Rossetti’s chalk-study of Jane Morris for his painting ‘The Water Willow’. I chose to put this study in over the finished oil-on-canvas because of the exceptional work in the eyes. The eyes in Pre-Raphaelite paintings are really alive in a way a lot of other art cannot portray and, I happen to think they are more so in this chalk-study than in the oil painting. The unconvential beauty of Jane Morris is staring straight at us and, with eyes like that, it is easy to see why she became such a muse. At the time this work was done her husband, William Morris, was travelling and she and Dante Gabriel Rossetti were involved in a long, complicated affair. Aspects of that complex passion scream out in this image. (Credit: Dante Gabriel Rossetti, Public Domain)

Morris has a remarkable story, too. Born Jane Burden (what a name!) to poor parents in Oxford, her mother was likely an illiterate domestic servant and she almost certainly grew up incredibly poor.

She happened to attend a performance at an Oxford theatre where she was noticed by Dante Gabriel Rossetti and Edward Burne-Jones, who at the time were painting the Oxford Union Murals based mainly upon Arthurian myths. She was asked to model for them, and later modelled for William Morris who would go on to marry her.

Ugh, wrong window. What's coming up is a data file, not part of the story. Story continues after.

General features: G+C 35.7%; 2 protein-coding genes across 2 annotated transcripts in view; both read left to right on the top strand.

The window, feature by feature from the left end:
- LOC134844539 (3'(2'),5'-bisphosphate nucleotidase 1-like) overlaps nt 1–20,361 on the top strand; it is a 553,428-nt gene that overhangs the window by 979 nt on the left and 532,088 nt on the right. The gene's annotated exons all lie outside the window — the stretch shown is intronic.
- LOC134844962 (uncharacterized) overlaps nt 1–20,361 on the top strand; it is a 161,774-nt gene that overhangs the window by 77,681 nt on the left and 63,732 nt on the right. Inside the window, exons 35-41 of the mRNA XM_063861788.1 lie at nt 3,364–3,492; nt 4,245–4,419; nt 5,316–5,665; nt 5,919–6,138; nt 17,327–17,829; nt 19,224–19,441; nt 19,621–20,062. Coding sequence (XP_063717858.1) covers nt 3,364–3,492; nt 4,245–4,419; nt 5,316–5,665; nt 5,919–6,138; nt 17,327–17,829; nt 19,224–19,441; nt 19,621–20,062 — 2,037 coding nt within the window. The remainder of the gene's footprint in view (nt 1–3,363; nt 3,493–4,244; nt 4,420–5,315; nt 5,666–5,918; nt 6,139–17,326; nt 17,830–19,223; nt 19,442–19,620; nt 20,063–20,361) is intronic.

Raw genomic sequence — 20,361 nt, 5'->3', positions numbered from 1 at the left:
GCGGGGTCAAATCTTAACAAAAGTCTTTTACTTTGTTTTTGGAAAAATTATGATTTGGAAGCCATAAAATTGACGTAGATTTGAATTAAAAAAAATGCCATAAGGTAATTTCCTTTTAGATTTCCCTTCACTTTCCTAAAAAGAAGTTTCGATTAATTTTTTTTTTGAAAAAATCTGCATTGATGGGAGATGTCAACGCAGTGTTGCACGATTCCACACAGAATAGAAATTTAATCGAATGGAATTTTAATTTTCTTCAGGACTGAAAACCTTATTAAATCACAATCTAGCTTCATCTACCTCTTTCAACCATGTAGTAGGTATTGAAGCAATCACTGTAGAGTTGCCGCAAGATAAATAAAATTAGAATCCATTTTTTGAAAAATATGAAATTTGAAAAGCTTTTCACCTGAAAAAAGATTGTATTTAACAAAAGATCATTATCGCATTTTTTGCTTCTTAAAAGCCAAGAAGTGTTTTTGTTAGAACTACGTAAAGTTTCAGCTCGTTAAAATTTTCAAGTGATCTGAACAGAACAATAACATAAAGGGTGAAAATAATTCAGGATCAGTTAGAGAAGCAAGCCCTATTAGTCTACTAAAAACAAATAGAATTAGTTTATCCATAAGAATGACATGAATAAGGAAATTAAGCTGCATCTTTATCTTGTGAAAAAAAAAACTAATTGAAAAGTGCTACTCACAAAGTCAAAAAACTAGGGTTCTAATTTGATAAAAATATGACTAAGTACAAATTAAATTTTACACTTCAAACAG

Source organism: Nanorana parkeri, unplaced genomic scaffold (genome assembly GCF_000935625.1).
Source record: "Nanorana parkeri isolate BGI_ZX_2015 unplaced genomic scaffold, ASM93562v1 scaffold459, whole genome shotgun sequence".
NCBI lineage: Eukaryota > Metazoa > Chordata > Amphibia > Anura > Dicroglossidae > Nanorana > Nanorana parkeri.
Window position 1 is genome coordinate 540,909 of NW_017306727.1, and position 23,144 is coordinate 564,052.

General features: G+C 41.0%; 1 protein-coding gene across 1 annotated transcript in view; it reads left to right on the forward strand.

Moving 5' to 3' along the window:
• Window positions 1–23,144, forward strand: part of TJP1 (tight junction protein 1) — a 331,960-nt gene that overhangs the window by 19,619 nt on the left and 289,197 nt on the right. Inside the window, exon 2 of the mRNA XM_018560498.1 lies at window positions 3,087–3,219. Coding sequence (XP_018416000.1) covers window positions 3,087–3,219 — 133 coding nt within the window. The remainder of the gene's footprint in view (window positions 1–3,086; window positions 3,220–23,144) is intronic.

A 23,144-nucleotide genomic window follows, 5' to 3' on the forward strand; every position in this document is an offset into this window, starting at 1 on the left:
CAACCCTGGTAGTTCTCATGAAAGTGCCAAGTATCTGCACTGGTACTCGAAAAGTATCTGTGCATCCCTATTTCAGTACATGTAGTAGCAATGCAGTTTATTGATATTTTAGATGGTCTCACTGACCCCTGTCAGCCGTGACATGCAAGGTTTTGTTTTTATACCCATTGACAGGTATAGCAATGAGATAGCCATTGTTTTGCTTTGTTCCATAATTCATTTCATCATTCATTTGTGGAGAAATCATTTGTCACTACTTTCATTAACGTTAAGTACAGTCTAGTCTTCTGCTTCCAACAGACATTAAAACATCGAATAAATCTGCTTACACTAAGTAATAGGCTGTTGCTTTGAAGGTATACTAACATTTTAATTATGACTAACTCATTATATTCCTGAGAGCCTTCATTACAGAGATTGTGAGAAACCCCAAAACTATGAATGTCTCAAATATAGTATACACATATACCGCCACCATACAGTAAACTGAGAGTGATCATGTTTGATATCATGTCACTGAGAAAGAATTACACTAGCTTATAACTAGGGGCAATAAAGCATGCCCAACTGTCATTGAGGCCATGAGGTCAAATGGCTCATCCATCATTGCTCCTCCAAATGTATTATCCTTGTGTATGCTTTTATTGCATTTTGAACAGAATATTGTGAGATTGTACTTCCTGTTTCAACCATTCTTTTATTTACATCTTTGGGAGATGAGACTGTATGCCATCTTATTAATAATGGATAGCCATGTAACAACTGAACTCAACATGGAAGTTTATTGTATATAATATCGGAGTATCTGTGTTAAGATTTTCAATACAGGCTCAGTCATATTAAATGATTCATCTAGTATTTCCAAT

Since Morris was a gentleman, Jane Burden was given an education and, seemingly blessed with a keen intelligence, she flourished.

She famously modelled for Rossetti, if you wonder why a lot of his paintings seem to feature women with the same face it’s because he used the same model.

One of Edward Burne-Jones’ designed stained-glass windows. Here showing Saint Cecilia, Patron Saint of Music, playing a small organ. The disctinctive features make it very likely the inspiration or model for this work was Jane Morris. Part of the Pre-Raphaelite movement, and the on-going arts-and-crafts movement at the time was a revivification of the older artistic disciplines. Gothic-revival was very big in architecture at the time and so, stained-glass such as this also saw an increase in popularity. There is no denying the beauty of this vibrant, pacific-blue figure, tall and statuesque, yet dreamy-eyed, seemingly sorrowfully, languidly playing the organ. (Credit: Edward Burne-Jones and Morris & Co., Public Domain)

All this drama, all this behind-the-scenes really emanates from every study, every picture, every painting. You can really tell they were trying to capture not merely an image, but a feeling. It worked. At least to me, I get it.

Art, to me, is always about portraying a feeling, regardless of the chosen medium. But to me, with a still image, I find it hard to ‘feel’. Photographs of my own life carry with them connotations, relationships, bonds and ties that will not break until my own heart does. I can look at an image from my own life and remember the smells, the sounds, and the other sights of that day. For me a painting is supposed to invoke the same, and yet seldom do they do that.